- Date, project title, your name, name of faculty adviser
- Research question or problem statement or project goal
- Methodology you will use to answer the question and/or address the problem and/or reach the goal
- Timeline with milestones and deadlines
Step 4: Enrolling in MGMT or ACCT 499
Upon approval, the Department Chairperson will add a section of MGMT or ACCT 499 to the schedule for you (if one does not exist already), and you will register for it. The course will be added after the items in #3 are completed and approved by the faculty sponsor and department chair. Note that expectations for your Undergraduate Research Project are linked to the number of credit hours for which you have registered. See below as a guide to project expectations based upon credit hours:
- 3-Credit Hours: (minimum requirement to fulfill the experiential learning requirement for the management major): A meta analysis, with model-building and proposition/hypotheses formation and/or a problem statement or research question, a literature search, some data collection and analysis
- 2-Credit Hours: A literature review with a significant number of peer-reviewed articles (as determined in collaboration with the faculty advisor), a well-organized paper complete with tables showing dependent / independent variables and descriptions as well as implications and directions for future research.
- 1-Credit Hour: Building off an existing course by doing a field study, such as interviews and/or observations, with summary, analysis, interpretations such as strengths, weaknesses and recommendations.
- 4-6 Credit Hours: As an option, students may extend the work done in the three-credit option with a more specific research goal, problem statement, and/or research question as determined in collaboration with the faculty advisor; This may involve an increase in the amount of data, analysis, and reporting required for the project. These extended research requirements should be sufficient to meet the requirements for university Undergraduate Research Scholar and the work is of the quality that could be submitted to a professional journal.
Considerations with Undergraduate Research Projects
- Research projects require an investment of time, dedication and commitment on the part of both the student and faculty. The completion of a project that includes a literature review with data collection and analysis can take two or more semesters to design, complete, write and present. Therefore, it may not be wise to start and attempt to complete your project during your final semester before graduation. Plan accordingly.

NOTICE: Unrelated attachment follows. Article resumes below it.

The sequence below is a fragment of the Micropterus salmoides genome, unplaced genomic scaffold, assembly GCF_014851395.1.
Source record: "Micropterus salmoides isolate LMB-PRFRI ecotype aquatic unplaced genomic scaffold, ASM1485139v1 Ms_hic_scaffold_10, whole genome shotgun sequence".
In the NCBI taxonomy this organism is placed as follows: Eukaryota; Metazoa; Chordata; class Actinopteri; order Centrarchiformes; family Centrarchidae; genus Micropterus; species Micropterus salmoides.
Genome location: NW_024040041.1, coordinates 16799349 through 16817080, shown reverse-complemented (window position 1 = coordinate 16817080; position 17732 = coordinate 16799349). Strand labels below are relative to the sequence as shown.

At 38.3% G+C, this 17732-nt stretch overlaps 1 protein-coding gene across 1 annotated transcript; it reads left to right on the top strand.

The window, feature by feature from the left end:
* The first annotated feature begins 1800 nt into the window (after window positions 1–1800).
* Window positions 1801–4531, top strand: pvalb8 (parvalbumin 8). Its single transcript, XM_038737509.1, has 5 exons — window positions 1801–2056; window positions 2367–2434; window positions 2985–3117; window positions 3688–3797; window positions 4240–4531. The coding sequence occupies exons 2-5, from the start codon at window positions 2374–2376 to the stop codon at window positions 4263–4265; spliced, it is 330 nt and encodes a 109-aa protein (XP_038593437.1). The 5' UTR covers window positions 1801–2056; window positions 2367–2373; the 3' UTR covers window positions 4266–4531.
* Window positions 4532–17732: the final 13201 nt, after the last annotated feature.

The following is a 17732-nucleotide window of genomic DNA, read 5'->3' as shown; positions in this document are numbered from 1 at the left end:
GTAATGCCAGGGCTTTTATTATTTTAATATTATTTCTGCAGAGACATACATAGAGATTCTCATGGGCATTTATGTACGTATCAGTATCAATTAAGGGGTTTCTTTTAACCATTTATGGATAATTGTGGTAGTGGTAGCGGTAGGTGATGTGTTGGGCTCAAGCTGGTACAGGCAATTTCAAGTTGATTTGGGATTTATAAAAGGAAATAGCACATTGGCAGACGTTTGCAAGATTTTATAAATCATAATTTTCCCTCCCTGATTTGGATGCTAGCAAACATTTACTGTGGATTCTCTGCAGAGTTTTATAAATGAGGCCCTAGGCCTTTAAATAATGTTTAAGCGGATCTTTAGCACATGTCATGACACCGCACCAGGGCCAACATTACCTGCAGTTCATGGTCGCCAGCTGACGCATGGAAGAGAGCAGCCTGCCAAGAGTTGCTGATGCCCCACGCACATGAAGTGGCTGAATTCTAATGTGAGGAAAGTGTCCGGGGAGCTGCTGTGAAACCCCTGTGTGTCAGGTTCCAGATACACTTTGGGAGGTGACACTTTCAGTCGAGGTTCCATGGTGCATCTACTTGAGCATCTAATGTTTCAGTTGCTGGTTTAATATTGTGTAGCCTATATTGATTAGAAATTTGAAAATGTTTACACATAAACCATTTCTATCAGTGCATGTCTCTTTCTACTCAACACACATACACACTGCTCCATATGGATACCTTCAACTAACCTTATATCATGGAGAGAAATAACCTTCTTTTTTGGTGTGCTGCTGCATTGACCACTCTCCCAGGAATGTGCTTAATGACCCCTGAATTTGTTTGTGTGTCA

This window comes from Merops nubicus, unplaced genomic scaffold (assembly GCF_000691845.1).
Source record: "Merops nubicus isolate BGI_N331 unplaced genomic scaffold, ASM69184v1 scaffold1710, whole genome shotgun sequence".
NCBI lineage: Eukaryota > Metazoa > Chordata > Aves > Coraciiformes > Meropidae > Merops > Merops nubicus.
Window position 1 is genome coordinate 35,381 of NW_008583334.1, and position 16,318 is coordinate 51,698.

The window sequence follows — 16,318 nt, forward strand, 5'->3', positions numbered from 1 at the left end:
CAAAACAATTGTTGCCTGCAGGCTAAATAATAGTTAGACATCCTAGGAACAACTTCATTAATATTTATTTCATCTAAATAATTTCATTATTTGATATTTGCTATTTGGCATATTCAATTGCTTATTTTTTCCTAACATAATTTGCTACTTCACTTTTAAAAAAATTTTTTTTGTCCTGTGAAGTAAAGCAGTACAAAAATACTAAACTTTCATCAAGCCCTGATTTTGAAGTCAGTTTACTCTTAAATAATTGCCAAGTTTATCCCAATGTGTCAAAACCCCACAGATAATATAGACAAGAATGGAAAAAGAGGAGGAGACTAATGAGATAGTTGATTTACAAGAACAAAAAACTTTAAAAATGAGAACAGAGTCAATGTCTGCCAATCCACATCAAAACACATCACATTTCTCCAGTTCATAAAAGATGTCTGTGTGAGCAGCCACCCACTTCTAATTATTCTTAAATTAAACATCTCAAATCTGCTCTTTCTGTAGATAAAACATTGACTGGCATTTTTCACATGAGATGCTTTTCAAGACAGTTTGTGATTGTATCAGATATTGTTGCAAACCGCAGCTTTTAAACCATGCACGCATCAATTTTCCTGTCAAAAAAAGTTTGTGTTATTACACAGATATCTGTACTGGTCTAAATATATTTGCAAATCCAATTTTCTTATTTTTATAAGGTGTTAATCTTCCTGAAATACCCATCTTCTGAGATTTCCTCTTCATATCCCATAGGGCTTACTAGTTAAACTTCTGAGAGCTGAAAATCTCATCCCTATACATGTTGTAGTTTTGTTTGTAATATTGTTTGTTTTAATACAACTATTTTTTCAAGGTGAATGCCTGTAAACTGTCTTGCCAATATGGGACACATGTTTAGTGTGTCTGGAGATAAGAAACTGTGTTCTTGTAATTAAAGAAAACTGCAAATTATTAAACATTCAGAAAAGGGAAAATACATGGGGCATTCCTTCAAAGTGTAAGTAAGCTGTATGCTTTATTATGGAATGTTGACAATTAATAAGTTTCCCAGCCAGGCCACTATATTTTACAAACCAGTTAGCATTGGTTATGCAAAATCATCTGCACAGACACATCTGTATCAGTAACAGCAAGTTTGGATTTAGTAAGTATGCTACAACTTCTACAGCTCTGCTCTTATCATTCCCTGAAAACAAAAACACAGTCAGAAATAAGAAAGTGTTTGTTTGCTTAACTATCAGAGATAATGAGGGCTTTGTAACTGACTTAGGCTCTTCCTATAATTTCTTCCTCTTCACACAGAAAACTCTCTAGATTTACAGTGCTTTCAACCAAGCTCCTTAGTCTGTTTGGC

- Research projects that work with human subjects will need Institutional Review Board (IRB) approval. Human subjects research is any scholarly activity that involves obtaining data or private information about a living individual. The UNC Asheville Institutional Review Board (IRB) is an ethics committee that is tasked with reviewing, approving, and monitoring research and classroom activities that involve the use of human subjects. Click here for more details on the IRB process. If your data collection methods include human subjects, your faculty adviser can help you with the IRB paperwork. It usually takes about 30 days to complete the paperwork, submit it to IRB, revise it, and finally get the approval. You cannot begin your research until this is complete, so plan accordingly.
- Students who work on their projects for more than one semester can get an “in progress” (IP) grade in the 499 course.
- The UNC Asheville Undergraduate Research Office may be able to provide resources for your project such as travel and research grants.
- You may also be able to graduate as an Undergraduate Research Scholar. This designation is awarded to graduating seniors for outstanding performance in undergraduate research.
- There are many exciting options for presenting and publishing your work. These include the UNC Asheville Fall and Spring Symposiums, the National Conference on Undergraduate Research, or other discipline related conferences. Presenting your work is not a requirement to fulfill your experiential learning requirement. However, it is encouraged as an opportunity to showcase your ideas and project findings.
Exemplary Examples of Undergraduate Research Deliverables
- Kulesz, Melanie. (2013). The Acute Effects of Physical Activity on Work-Family Conflict. Proceedings of the National Conference On Undergraduate Research (NCUR) 2013. University of Wisconsin La Crosse, WI.
- Lovejoy-Henkel, Thomas et al. (2016). Systematic Pedagogy to Line Balancing with EXCEL. Industrial and Systems Engineering Review, [S.l.], v. 4, n. 1, p. 1-11.
- Dardha, Eris. (2016). Role Conflicts and Gender Dynamics in the Family Business. Proceedings of the National Conference On Undergraduate Research (NCUR) 2016. The University of North Carolina Asheville, Asheville, NC.
- Lamberton, Clary Sage. (2014). Exploring Nonprofit Managers’ Response to Budgetary Constraints During the Great Recession. The University of North Carolina Asheville Journal of Undergraduate Research Asheville. 533-539.
Francis, Amy C. (2014). Workplace Bullying and Job Satisfaction: The Moderating Effect of Perceived Organizational Support. Proceedings of the National Conference On Undergraduate Research (NCUR) 2014. University of Kentucky, Lexington, KY.